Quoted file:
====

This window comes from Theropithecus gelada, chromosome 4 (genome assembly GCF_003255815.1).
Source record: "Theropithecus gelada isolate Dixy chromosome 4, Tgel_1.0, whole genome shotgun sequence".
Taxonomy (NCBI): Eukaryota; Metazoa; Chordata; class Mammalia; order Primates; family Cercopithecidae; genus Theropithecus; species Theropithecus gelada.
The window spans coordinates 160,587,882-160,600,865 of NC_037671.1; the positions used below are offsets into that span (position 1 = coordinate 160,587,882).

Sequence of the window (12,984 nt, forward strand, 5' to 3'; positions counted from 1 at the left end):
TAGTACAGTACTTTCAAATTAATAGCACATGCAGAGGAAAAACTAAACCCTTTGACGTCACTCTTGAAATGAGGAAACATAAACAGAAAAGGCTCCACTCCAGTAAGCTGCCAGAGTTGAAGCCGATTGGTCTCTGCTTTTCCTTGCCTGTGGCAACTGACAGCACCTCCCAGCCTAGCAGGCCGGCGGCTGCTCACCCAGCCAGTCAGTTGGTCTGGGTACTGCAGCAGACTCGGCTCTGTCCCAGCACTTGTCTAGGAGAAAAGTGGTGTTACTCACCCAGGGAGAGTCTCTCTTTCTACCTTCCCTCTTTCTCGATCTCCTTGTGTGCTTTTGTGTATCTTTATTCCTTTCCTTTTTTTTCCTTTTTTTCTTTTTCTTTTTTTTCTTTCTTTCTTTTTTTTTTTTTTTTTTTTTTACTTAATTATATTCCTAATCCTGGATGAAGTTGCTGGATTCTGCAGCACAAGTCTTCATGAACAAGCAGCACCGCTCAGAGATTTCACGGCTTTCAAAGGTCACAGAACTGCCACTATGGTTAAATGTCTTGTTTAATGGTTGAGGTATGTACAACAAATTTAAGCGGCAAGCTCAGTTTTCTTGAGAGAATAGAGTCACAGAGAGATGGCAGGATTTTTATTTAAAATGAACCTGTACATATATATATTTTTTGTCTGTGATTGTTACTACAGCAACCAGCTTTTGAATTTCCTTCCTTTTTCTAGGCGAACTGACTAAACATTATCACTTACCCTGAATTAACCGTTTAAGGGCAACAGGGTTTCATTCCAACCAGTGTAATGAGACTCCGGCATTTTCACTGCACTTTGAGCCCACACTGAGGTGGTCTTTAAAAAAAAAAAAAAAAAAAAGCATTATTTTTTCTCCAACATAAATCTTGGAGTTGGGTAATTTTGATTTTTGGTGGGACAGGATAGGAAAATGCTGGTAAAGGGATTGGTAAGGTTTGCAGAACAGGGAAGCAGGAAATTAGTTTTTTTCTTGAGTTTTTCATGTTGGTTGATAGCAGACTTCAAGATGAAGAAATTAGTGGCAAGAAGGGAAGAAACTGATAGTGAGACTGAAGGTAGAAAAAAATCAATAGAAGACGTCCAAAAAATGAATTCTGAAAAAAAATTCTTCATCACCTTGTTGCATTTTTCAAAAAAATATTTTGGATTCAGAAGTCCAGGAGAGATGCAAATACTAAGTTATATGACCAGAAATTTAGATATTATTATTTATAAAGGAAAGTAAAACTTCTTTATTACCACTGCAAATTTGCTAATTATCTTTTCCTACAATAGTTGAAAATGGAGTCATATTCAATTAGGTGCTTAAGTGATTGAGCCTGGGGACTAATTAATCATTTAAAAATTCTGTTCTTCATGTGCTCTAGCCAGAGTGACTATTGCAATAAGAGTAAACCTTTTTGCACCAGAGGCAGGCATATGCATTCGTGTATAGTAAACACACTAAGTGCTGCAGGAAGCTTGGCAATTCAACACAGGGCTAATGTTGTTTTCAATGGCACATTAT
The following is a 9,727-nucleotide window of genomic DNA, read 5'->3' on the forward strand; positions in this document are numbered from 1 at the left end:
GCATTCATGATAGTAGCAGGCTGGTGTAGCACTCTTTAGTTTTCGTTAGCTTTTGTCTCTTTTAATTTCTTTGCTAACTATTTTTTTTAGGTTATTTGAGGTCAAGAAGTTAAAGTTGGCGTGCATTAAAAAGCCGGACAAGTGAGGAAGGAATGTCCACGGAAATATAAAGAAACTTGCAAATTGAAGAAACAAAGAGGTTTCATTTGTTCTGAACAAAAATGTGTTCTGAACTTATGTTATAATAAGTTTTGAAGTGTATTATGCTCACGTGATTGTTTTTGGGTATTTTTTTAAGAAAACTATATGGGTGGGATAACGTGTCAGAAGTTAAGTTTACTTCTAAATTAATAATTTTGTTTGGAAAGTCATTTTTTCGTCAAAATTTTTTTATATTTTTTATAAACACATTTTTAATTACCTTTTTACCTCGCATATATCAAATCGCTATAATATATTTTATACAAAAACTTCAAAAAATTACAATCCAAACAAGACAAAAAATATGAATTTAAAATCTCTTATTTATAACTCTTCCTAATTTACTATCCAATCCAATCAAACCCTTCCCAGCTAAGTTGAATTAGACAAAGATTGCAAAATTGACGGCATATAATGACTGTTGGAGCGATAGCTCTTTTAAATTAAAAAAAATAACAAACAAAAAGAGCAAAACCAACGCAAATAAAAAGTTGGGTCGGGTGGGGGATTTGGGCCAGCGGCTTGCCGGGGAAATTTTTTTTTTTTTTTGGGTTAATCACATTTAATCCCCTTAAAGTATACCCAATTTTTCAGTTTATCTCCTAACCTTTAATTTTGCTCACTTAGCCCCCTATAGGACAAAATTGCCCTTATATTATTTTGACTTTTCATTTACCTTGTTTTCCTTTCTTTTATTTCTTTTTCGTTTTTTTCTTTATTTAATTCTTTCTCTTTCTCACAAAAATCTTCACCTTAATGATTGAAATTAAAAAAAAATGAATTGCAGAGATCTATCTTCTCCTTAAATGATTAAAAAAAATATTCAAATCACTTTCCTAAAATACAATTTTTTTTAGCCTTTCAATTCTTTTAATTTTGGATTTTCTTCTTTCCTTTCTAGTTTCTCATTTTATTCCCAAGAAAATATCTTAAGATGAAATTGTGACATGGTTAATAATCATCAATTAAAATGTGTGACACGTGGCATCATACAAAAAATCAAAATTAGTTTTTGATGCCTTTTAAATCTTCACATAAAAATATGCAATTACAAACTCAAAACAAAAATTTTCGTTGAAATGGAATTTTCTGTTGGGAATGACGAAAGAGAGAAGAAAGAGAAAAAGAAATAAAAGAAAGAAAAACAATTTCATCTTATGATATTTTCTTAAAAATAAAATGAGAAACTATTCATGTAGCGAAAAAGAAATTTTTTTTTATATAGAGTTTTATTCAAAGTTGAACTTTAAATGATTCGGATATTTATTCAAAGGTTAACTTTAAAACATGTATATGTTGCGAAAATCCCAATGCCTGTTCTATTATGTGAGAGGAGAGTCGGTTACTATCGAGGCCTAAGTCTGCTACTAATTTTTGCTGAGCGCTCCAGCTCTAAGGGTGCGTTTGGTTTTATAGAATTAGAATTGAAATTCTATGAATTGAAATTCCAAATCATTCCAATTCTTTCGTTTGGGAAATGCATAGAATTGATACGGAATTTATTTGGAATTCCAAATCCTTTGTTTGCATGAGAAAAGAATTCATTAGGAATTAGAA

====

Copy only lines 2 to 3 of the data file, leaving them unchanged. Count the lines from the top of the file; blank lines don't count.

Source record: "Theropithecus gelada isolate Dixy chromosome 4, Tgel_1.0, whole genome shotgun sequence".
Taxonomy (NCBI): Eukaryota; Metazoa; Chordata; class Mammalia; order Primates; family Cercopithecidae; genus Theropithecus; species Theropithecus gelada.